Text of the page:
Relationships – relationships – relationships: Transitioning from a service provider to vital and trusted business partner.

The physical experience is becoming more important, so providing interactive options for diners to engage in a different way with food and drink is a growing trend. Molecular elements with liquid nitrogen and various other culinary techniques is becoming popular.

Q: Event catering has changed a lot over the past two decades. In your view what have been the key factors?
The days of a ‘pie and a pint’ have well and truly disappeared and event catering as we know it has changed beyond all recognition. Key factors have included people’s expectations when dining out generally and the creativity at more exclusive events filtering into a wider arena. Hospitality offered by clients to key customers and guests also creates demand for a higher level of service and cuisine, where caterers must meet these expectations or face difficulties in retaining their contracts. Socially food and wine is a status symbol which when coupled with the often high costs of attending an event focuses guests on what they are eating and drinking.

These demands have encouraged catering providers to be extremely creative and offering an extra ‘experience’ in addition to the event.

Celebrity Chefs are now a regular fixture at leading events, taking their own restaurant to the venue as a pop up or acting as consultant for the event. Raymond Blanc or Michael Caines at Royal Ascot, along with casual dining experiences from Loch Fyne or champagne houses, have become synonymous with this particular racing event. In addition the food offer from Sodexo Prestige to support these chefs and the other restaurants is of the highest standards from the in-house team. This standard of food at events is not exclusive to those paying top prices, but is exciting and ‘on trend’. Street Food and tasting options are available to all. With such progress there is little chance of anything other than a great culinary experience at events for the future.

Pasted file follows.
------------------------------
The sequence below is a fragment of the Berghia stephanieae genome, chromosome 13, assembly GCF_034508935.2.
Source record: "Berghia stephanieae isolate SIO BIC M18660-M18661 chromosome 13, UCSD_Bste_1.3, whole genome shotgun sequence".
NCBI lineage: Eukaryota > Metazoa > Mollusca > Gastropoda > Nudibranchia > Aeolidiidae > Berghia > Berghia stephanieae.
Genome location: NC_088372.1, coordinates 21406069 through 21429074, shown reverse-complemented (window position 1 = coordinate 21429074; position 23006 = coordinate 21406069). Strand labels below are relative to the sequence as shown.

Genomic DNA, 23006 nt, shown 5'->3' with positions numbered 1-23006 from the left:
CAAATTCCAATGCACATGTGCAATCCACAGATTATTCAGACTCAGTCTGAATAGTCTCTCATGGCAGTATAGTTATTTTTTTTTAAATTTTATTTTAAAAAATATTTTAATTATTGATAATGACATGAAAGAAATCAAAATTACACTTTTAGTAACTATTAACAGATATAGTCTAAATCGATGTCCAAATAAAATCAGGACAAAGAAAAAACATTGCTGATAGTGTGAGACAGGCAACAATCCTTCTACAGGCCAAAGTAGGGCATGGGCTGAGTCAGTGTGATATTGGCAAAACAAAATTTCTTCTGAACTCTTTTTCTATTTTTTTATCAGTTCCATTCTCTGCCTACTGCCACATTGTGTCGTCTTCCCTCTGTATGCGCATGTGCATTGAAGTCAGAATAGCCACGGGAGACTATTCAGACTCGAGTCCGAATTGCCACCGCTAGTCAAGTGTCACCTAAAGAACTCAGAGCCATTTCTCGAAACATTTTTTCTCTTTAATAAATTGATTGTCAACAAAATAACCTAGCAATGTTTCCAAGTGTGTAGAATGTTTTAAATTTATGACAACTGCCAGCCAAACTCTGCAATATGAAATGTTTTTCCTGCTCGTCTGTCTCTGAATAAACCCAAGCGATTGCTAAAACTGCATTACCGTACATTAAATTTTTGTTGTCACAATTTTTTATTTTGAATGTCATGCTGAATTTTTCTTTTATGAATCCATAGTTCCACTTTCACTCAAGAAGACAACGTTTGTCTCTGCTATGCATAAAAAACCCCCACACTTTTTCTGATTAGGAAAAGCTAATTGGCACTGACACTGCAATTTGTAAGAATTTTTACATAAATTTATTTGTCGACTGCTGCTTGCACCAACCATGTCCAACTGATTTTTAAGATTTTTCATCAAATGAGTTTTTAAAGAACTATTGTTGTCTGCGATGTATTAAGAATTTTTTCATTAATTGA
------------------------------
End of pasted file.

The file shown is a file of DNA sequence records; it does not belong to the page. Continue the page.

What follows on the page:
Q: How much have participants’ expectations changed?
All stakeholders within the event world have enhanced expectations. Clients demand more from catering providers – to be highly creative, dynamic, innovative and to bring to life many ideas that transfer from the high street or other parts of the world. Similarly, customers, used to dining out and attending other events run by different companies, have seen what is on offer and begin to expect this at all events. All of this drives innovation and, ultimately, quality.

Q: How far can the top chefs’ concept be taken on at catering for events?
More and more showcase events and event venues are either using Celebrity Chefs or consultant chefs at some level. Where they are less visible it is to ensure style and standards are developed and maintained for an event. However, it is deemed to be a considerable attraction to guests and the paying public to have a well-known chef cooking or involved in creating a bespoke experience.

Bringing a recognised chef or Michelin standard cuisine to an event adds to the excitement and creates a special ‘money can’t buy’ element to the guests’ experience, which is seen as adding significant value. In some cases the Chef concept can be taken further, into a profit share or franchise options also

Q: What parts of the world are seen to offer the best growth potential?
Certainly the UK is seeing excellent growth where event catering, sports, music and the wider arts are concerned. Corporate hospitality is also regaining lost ground in Europe and the US after the financial crisis. There are tremendous opportunities still to be exploited, particularly with events that appeal to a mass audience, more accessible to families etc. …